Eight months ago, when approached by investors to repay a portion of their losses in mortgage bonds, Bank of America CEO Brian Moynihan said no way. He said that his firm had followed the rules and that he was going to fight this one to the end. The outcome of that “fight” may indicate that the big banks are far from paying their tab for the mortgage mess. On Tuesday, Bank of America reportedly agreed to pay $8.5 billion to investors who lost money on mortgage bonds purchased before the housing bust.
The settlement covers $424 billion dollars in bonds that were tied to mortgage lender Countrywide, which Bank of America purchased in early 2008. On that basis, $8.5 billion seems small, and that Bank of America got away with a good deal. But Tuesday’s settlement also shows once again how badly Wall Street and the big banks either mis-judged or lied about the size of their potential losses on mortgage bonds. Bank of America, for example, told its own investors at the end of last year that it had $1.4 billion in unresolved repayment claims from private investors. It appears Bank of America is about to pay nearly 6 times that amount. And this suit started back in October, so it is unclear why Bank of America’s estimate would have been so low.
And the settlement suggests that the other big banks may have to shell out big bucks for soured mortgage deals as well.All of the big banks have been sued by investors over similar deals. The claims of misconduct that Bank of America is settling were common practices during the housing bubble. The investors claim Bank of America and its subsidiary Countrywide misled them into thinking the bonds they bought were safer than they appeared. Also, the investors claim that after the bonds were issued and sold, Bank of America and Countrywide, which BofA bought in early 2008, also screwed up key elements of servicing the mortgage loans. In November, in an investigation of one family’s foreclosure proceedings, I found that Bank of America had lost key documents that entitled the bank to be able to foreclose, and then lied about it in court proceedings. Indeed, Countrywide was a bit worse than other mortgage lenders. But generally the things that Bank of America did – make loans with low documentation and little down payment to borrowers with poor credit scores, and then make those loans sound well vetted – were common practices for all mortgage lenders. Already, the big banks are in settlement talks with regulators over how they mishandled foreclosure practices.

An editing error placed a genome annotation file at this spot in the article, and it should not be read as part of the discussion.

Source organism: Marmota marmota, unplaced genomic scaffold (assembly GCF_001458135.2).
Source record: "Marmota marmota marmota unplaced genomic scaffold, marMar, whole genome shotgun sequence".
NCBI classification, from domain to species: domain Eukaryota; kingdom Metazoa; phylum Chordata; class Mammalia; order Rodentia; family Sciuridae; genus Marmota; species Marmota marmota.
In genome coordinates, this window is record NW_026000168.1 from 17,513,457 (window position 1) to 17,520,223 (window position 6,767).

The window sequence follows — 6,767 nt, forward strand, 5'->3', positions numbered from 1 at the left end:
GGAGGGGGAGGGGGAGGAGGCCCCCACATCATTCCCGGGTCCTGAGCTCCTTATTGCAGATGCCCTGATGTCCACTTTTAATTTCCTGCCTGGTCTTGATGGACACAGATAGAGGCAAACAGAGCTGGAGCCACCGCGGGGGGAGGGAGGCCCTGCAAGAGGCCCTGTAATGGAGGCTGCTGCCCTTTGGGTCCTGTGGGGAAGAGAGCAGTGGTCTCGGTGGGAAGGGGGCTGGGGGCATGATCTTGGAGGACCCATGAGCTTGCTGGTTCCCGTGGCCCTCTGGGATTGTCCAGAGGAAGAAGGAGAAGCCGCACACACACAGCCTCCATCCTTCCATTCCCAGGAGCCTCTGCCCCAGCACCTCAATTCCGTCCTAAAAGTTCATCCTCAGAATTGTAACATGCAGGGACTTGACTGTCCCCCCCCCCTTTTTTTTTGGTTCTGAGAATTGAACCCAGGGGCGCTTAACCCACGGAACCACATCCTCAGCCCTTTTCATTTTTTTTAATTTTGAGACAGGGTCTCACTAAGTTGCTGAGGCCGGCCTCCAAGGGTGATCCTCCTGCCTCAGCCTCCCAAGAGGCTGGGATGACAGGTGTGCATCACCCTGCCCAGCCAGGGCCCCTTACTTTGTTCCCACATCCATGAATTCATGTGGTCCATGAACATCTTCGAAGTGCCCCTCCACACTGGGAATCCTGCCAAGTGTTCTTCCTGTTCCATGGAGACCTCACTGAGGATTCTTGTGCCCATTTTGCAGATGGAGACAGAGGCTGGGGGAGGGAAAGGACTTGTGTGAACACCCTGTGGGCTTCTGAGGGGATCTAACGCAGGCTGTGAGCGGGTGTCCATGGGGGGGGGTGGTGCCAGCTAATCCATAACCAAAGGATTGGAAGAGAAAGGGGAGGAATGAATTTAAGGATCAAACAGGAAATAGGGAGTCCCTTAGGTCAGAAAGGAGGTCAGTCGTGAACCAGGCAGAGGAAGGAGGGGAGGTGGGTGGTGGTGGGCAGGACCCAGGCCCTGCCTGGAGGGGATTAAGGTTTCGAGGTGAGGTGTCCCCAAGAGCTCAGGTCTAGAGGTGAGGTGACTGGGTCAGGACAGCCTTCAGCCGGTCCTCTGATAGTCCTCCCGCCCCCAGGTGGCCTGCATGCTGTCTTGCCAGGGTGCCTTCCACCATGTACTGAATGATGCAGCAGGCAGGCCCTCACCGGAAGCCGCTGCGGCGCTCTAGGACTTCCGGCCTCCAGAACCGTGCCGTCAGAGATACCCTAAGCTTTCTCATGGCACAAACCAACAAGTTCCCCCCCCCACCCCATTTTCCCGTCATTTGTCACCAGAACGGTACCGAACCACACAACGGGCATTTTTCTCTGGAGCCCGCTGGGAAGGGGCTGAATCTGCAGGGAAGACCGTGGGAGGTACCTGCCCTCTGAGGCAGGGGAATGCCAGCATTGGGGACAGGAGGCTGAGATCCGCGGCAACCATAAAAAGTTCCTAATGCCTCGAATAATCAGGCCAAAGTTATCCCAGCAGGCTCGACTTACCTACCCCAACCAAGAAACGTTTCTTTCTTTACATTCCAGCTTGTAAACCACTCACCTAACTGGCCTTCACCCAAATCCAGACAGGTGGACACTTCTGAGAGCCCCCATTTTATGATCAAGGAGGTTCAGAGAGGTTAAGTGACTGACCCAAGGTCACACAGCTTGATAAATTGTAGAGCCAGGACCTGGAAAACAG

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That’s why analyst Paul Miller of FBR Capital Markets says all the banks will soon have to shell out significantly more to settle claims from mortgage investors. Bank of America has already handed over $17 billion to investors. So this week’s settlement brings its bill to $25.5 billion. That will be more than double what any other bank has to pay, but still Bank of America will not be alone. Miller expects Chase will have to pay investors $11.3 billion. Wells Fargo may have to reimburse $5.2 billion. Citigroup could be on the hook for $3.3 billion. In all, the big banks are expected to have to pay out $45.3 billion to investors, though some of those payments, as in the case of Bank of America have already been paid.
These settlements come at a time when the SEC and others are ramping up their investigations into Wall Street. What’s clear is that the big banks are far from putting their housing bubble/financial crisis-related troubles behind them.